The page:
The Biden administration is coming. President-elect Joe Biden is picking his team and getting ready to hit the ground running whenever the current president allows for the peaceful transition of power.
But Georgia's two Democratic senate candidates will need to win their runoff elections in January to give their party 50 seats in the U.S. Senate, which would then allow Vice President-elect Kamala Harris to break tie votes on key legislative efforts. Even if this split Senate is achieved, such a thin margin for passing votes means that bold action on climate change would require ironclad party discipline.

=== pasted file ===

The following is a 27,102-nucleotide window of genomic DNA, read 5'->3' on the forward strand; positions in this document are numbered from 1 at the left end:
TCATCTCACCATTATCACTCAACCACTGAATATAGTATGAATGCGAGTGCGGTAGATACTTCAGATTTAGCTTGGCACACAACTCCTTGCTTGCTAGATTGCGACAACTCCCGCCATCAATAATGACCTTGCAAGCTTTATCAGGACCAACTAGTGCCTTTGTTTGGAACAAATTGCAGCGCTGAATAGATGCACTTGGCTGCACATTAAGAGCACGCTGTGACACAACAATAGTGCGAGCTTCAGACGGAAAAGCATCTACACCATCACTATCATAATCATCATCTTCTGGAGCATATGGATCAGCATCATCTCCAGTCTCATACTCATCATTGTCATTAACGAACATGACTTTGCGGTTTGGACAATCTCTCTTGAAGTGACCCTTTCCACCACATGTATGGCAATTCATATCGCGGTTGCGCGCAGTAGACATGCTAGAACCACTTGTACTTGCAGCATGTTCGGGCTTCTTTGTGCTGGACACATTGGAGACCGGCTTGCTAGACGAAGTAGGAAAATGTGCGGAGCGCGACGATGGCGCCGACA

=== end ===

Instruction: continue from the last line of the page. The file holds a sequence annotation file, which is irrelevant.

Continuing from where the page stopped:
Given those realities, energy storage industry advocates are looking at ways to embed friendly policies in must-pass legislation, such as bills to boost economic recovery from the coronavirus pandemic or build up the country's infrastructure. They're seeking relief from tariffs that have made battery projects more expensive, and procurement guidelines to boost storage deployments in federal buildings and projects. And they're promoting the role of storage as a critical step in increasing the country's share of renewable energy. Here's an overview of how the storage industry plans to achieve those goals.